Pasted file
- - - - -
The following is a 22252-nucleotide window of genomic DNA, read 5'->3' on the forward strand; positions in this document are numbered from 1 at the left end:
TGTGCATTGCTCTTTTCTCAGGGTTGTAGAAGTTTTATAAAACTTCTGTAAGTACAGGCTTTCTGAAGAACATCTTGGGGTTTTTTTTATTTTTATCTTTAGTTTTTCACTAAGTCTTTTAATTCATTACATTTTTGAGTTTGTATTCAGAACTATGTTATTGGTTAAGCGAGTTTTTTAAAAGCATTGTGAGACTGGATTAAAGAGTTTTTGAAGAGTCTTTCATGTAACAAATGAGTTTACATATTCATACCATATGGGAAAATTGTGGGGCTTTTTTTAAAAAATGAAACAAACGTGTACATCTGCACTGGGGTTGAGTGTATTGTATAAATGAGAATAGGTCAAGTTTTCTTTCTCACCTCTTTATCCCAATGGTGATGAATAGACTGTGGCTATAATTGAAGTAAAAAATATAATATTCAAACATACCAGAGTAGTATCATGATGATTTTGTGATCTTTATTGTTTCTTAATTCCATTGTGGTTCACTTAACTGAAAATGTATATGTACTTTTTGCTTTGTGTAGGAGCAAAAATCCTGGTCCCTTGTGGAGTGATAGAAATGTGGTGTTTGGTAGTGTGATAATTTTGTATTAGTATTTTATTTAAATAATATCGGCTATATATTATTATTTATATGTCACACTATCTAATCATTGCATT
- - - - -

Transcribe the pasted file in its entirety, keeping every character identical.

The following is a 22252-nucleotide window of genomic DNA, read 5'->3' on the forward strand; positions in this document are numbered from 1 at the left end:
TGTGCATTGCTCTTTTCTCAGGGTTGTAGAAGTTTTATAAAACTTCTGTAAGTACAGGCTTTCTGAAGAACATCTTGGGGTTTTTTTTATTTTTATCTTTAGTTTTTCACTAAGTCTTTTAATTCATTACATTTTTGAGTTTGTATTCAGAACTATGTTATTGGTTAAGCGAGTTTTTTAAAAGCATTGTGAGACTGGATTAAAGAGTTTTTGAAGAGTCTTTCATGTAACAAATGAGTTTACATATTCATACCATATGGGAAAATTGTGGGGCTTTTTTTAAAAAATGAAACAAACGTGTACATCTGCACTGGGGTTGAGTGTATTGTATAAATGAGAATAGGTCAAGTTTTCTTTCTCACCTCTTTATCCCAATGGTGATGAATAGACTGTGGCTATAATTGAAGTAAAAAATATAATATTCAAACATACCAGAGTAGTATCATGATGATTTTGTGATCTTTATTGTTTCTTAATTCCATTGTGGTTCACTTAACTGAAAATGTATATGTACTTTTTGCTTTGTGTAGGAGCAAAAATCCTGGTCCCTTGTGGAGTGATAGAAATGTGGTGTTTGGTAGTGTGATAATTTTGTATTAGTATTTTATTTAAATAATATCGGCTATATATTATTATTTATATGTCACACTATCTAATCATTGCATT